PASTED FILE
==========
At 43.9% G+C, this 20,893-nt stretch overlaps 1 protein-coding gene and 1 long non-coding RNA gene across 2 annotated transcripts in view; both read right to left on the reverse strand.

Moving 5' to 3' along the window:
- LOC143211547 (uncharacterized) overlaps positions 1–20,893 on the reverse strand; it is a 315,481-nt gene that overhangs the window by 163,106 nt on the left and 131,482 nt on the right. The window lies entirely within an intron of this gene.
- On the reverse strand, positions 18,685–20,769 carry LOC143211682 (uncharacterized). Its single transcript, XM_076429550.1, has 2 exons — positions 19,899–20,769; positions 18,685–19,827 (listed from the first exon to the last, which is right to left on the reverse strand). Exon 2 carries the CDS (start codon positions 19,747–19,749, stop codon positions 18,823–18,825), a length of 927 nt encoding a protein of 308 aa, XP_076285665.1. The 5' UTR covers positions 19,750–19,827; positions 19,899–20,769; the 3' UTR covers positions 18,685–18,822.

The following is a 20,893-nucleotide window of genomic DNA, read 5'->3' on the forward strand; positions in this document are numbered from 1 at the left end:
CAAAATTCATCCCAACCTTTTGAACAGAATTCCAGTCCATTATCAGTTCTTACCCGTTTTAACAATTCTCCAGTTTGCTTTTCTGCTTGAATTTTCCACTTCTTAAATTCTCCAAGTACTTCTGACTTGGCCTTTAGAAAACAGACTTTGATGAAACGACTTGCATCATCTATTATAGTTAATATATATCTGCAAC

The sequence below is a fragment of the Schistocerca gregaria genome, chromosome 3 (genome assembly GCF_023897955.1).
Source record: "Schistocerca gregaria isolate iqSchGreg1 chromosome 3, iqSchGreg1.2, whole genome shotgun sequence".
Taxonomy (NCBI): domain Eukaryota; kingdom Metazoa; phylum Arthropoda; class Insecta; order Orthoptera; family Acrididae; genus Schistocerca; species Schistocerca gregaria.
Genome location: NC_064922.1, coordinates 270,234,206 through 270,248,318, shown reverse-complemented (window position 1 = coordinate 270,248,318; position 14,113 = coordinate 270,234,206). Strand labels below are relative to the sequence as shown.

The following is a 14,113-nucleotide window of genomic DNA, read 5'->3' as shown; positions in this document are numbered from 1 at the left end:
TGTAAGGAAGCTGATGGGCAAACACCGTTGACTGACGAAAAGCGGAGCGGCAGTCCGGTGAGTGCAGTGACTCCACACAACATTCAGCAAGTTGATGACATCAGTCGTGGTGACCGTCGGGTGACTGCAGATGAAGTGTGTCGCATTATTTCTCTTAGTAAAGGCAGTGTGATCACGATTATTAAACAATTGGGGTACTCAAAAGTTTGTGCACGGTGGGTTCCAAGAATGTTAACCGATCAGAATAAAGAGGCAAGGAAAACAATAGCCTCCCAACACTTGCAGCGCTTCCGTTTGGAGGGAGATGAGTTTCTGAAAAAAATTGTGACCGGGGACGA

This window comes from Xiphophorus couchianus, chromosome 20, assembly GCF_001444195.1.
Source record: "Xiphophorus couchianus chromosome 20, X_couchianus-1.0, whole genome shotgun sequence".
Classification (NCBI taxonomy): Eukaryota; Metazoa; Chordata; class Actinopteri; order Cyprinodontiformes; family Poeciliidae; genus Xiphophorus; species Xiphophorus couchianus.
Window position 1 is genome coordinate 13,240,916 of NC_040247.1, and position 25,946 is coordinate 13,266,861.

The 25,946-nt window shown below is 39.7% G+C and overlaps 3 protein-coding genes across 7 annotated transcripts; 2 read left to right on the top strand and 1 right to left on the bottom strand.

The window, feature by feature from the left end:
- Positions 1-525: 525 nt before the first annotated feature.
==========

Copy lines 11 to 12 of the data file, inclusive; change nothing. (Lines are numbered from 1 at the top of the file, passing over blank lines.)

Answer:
The following is a 14,113-nucleotide window of genomic DNA, read 5'->3' as shown; positions in this document are numbered from 1 at the left end:
TGTAAGGAAGCTGATGGGCAAACACCGTTGACTGACGAAAAGCGGAGCGGCAGTCCGGTGAGTGCAGTGACTCCACACAACATTCAGCAAGTTGATGACATCAGTCGTGGTGACCGTCGGGTGACTGCAGATGAAGTGTGTCGCATTATTTCTCTTAGTAAAGGCAGTGTGATCACGATTATTAAACAATTGGGGTACTCAAAAGTTTGTGCACGGTGGGTTCCAAGAATGTTAACCGATCAGAATAAAGAGGCAAGGAAAACAATAGCCTCCCAACACTTGCAGCGCTTCCGTTTGGAGGGAGATGAGTTTCTGAAAAAAATTGTGACCGGGGACGA